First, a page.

By the Nonprofit Risk Management Center Team
What would your nonprofit do if it were forced to give up its logo or tag line because another organization successfully claimed it as their own? The American Red Cross survived such a threat recently when a federal court in New York threw out Johnson & Johnson’s lawsuit attempting to stop the American Red Cross from using the Red Cross emblem on first aid and other health and safety products sold to the public. Johnson & Johnson also claimed that the Red Cross should destroy its inventory of retail products and turn over the proceeds of past sales to Johnson & Johnson, as well as pay damages and court costs for violation of federal trademark laws. The Red Cross survived the attack by demonstrating that its historic use of the red-and-white symbol pre-dated (by six years) the use of the same image by Johnson and Johnson on its own retail products. Could your nonprofit’s brand be vulnerable to such a threat? If so, could it survive the attack?
In our recent travels in the US and Canada to meet with various nonprofits in regional conferences or to conduct risk assessments, we have found numerous instances where a nonprofit’s brand was vulnerable. In some cases the problem is donor confusion because another nonprofit within the same region is using a similar name. In one instance the nonprofit we spoke with had decided that it was better to change its own name than to continue to expend energy attempting to educate the public about who it was and what its mission was all about. In other cases the risk is “brand erosion” because a nonprofit has allowed so many other partners to use its logo or tag line that the symbols or words have lost any association in the public’s mind with the nonprofit’s mission-related activities.
With the ever-increasing use of the internet and computer technology it is easy to cut and paste someone else’s logo into your own documents — but it’s also easy to search for the unauthorized use of your nonprofit’s tag line, logo or name. Use the tools at hand to research and respond when another organization is using (or mis-using) your nonprofit’s identity.
These basic risk management strategies can help protect your brand:
- Maintain documentation of the historic use of your logo. It was only because the Red Cross could prove when it started to use the red cross logo in connection with the sale of its retail products that it could defend itself from the recent lawsuit. Do you know what date your nonprofit started using its logo? Do you have correspondence, examples or other documentation to prove it?
- Vigorously defend your rights and discourage unauthorized use of your logo (or name). Federal trademark laws require that those with a protected mark “vigorously defend” the mark and exercise their protected rights to the mark’s exclusive use. If you find others are using your nonprofit’s name or mark without authorization, contact legal counsel experienced in intellectual property matters for advice in how best to “defend your mark.” You should consider doing so even if your logo is not trademarked because in such situations, ‘the best defense is a strong offense.’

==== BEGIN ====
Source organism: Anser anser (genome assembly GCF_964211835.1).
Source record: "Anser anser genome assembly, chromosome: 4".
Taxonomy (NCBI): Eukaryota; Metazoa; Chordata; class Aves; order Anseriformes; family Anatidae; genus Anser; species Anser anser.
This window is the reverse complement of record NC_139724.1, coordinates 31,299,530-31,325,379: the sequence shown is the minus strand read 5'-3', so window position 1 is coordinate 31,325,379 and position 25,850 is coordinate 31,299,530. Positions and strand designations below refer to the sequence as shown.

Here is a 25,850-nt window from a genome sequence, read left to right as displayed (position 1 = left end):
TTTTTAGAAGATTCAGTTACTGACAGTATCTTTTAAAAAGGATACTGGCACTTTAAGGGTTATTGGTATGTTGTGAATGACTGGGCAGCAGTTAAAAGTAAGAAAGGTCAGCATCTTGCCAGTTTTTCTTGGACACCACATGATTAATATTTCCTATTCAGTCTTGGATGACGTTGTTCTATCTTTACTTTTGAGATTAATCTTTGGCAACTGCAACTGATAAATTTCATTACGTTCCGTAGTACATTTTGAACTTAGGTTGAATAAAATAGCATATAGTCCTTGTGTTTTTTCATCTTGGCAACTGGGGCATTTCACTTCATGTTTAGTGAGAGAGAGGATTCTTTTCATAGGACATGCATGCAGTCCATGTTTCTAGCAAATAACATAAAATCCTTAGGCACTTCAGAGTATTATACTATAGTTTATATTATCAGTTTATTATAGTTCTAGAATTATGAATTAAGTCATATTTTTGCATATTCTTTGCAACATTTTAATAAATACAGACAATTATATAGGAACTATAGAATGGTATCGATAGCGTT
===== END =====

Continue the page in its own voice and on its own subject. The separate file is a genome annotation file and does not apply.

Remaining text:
- Use written agreements to authorize others to use your name and intellectual property, especially written materials, developed by your nonprofit. Have you ever searched for something on an internet search engine only to find a document your nonprofit produced staring you in the face on another organization’s web site without any attribution? In some circles that would simply be called, ‘theft’! It is in your nonprofit’s best interest to protect its resources and good will by controlling how its intellectual property is presented to the public. If your nonprofit does nothing, you may lose the public’s respect and you certainly will lose the leverage to protect your intellectual property, your brand, and your reputation. Nevertheless, sharing good stuff is better than reinventing the wheel — and playing in the sandbox nicely is more likely to result from sharing buckets and pails than from throwing sand. Be nice. Collaborate. Share resources but demand respect. And attribution.
Your Questions Answered by the Center’s Staff
Q: How can I know what federal employment laws apply to my nonprofits?
A: The U.S. Department of Labor has posted various “elaws advisors” on its web site that provide an overview of federal laws that apply to the workplace. The most recent elaws advisor, FirstStep Recordkeeping, Reporting and Notices Advisor, focuses on recordkeeping, reporting and notice requirements that apply to the workplace.For instance, if your nonprofit is not sure which posters are required to comply with federal law, the FirstStep Recordkeeper, Reporting and Notices Advisor is the place to start. Through a series of ‘yes’ or ‘no’ questions, the elaws advisor helps you determine which laws apply and provides a printable list, as well as a summary analysis of the employer’s federal law obligations.
The Department of Labor offers more than 25 other elaws advisors that are a great place to start when researching the applicability of a wide range of employment law topics, such as calculating overtime payments, compliance with federal drug-free workplace law, health benefits, and workplace safety and health under OSHA regulations, including rules regarding fire safety protections at the workplace. For a list of all the elaws advisors, Click here. For more information, visit www.dol.gov/elaws.
The Nonprofit Risk Management Center welcomes your questions and comments at 703.777.3504 or email@example.com.